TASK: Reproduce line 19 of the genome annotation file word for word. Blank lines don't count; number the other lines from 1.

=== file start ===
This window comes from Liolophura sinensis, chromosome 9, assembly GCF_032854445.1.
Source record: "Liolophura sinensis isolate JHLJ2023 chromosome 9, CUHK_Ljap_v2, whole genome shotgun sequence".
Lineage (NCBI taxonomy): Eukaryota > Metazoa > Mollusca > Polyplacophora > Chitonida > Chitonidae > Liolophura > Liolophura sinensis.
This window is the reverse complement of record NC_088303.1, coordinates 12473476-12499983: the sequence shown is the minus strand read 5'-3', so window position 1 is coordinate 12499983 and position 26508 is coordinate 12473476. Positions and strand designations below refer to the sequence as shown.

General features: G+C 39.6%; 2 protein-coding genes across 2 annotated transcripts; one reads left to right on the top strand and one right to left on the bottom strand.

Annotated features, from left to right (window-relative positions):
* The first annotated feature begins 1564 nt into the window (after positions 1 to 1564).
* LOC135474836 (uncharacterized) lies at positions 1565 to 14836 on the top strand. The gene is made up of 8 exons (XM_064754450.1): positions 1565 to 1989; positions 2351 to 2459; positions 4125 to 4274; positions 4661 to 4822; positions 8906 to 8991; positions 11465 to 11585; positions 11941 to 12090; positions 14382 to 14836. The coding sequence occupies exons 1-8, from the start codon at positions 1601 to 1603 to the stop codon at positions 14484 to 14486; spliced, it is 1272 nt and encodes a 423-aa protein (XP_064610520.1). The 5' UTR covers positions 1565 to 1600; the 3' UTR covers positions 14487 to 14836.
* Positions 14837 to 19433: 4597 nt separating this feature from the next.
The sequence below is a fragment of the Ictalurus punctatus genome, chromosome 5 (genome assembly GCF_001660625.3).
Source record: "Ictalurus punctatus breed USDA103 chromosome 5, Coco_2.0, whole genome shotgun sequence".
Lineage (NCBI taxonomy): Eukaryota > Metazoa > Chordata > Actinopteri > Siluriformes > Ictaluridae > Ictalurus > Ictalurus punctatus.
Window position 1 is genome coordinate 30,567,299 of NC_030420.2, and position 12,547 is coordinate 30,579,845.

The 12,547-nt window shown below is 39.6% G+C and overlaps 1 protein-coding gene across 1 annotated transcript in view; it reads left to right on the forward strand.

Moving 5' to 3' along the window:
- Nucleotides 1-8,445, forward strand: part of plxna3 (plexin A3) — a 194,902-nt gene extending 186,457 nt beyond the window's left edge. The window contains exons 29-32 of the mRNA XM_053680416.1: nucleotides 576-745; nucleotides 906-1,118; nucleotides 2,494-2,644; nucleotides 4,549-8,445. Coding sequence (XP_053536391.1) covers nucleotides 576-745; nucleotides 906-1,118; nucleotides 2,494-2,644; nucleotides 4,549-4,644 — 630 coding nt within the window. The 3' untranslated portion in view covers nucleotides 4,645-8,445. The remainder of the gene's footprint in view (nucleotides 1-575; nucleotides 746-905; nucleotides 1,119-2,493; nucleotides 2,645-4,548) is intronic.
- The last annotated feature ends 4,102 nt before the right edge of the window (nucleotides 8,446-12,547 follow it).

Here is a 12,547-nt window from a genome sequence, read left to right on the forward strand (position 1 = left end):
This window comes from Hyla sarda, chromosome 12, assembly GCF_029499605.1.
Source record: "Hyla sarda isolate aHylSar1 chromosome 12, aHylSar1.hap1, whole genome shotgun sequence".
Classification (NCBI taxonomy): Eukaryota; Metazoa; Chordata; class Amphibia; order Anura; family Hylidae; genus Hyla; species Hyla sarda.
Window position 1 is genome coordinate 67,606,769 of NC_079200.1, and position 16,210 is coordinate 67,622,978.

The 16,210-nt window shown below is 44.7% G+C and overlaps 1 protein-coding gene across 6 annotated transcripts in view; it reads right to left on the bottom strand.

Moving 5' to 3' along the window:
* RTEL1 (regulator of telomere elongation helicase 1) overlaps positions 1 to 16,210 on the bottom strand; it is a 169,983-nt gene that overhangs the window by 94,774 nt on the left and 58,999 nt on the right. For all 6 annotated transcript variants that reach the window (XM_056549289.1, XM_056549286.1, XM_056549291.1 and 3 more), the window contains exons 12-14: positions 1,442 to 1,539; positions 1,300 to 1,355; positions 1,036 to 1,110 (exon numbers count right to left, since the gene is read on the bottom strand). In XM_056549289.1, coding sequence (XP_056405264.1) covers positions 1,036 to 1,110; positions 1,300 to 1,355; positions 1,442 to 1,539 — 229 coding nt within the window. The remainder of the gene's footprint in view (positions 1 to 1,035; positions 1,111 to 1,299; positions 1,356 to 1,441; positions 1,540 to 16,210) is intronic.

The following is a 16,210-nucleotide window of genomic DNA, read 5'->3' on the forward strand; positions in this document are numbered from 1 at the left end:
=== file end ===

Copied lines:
This window comes from Hyla sarda, chromosome 12, assembly GCF_029499605.1.